Georginna, the heroine, is a tomboy. A girl raised with a pack of boys (her parents’ friends). Her theme song is Anything You Can Do, I Can Do Better. She simply is one of the boys. I’d say she was very much inspired by my own childhood (only girl on a commune) and strongly influenced by some of Heyer’s more lively heroines (Sophy, Babs, Serena, Prudence). I wanted her to have edge. To be strong. Too strong for most men to handle. And I wanted to explore the challenges that strong-minded independent women face (then and now, as I think this issue is timeless). She’s got a little bit of Georgiana the Duchess of Devonshire in her, mixed up with some Hester Stanhope, and maybe just a little bit of Moll Flanders.

Ivo (yes I stole the name from Bath Tangle) has gone through a lot. Literally. He started out as the strong, silent type. The guy who could let George’s outrageous behavior just wash over him like water off a duck’s back. The guy who would never compete with her, because he’s not at all threatened by her. His only growth arc was to learn to love her just the way she was . . . He’s ended up a little more emotional, and a lot louder. LOL! Somewhere in the middle of the book he suddenly had an agenda. And he started getting angry about what had happened when they’d met years before. They had back-story. Who knew? So I rewrote the opening to play up that back-story and bring what was clearly their real conflict into focus. I can tell he had a much better time when he got to be as bad as she is. *grin* He’s so ready for that duet. I feel really honored that Romantic Times gave Ivo a K.I.S.S. I sure think he deserved one!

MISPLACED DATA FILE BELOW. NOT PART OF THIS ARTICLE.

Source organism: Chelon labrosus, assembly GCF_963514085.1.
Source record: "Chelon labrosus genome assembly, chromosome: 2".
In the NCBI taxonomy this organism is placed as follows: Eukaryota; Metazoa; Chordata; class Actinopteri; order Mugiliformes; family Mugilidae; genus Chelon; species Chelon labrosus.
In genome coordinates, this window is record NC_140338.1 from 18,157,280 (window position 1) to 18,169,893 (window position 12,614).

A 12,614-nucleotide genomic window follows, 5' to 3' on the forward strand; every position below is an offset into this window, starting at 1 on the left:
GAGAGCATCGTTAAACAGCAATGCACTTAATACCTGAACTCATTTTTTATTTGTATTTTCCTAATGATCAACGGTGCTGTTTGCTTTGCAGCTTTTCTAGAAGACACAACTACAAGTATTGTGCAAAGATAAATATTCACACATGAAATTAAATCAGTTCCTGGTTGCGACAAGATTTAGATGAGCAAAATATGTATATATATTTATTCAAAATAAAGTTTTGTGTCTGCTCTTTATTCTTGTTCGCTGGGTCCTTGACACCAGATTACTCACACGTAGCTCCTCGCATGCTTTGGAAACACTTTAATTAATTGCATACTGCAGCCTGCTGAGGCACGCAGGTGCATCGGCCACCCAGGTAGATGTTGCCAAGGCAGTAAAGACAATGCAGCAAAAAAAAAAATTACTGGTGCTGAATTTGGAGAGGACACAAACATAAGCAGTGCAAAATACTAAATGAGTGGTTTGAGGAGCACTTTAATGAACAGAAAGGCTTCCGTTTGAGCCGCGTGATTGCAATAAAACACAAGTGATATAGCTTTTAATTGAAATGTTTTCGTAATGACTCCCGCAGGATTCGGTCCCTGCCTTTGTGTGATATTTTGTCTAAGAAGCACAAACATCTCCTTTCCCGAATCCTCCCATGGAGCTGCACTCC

What draws you to write about the Georgian period?

Oooooo, I can give you a couple of different answers here. There’s the “real” reason my book is Georgian, and then there’s all the reasons I’m glad it is.

The “real” reason is that my (now) editor said she was full up on books with Regency settings and could I please send her something else. Anything else.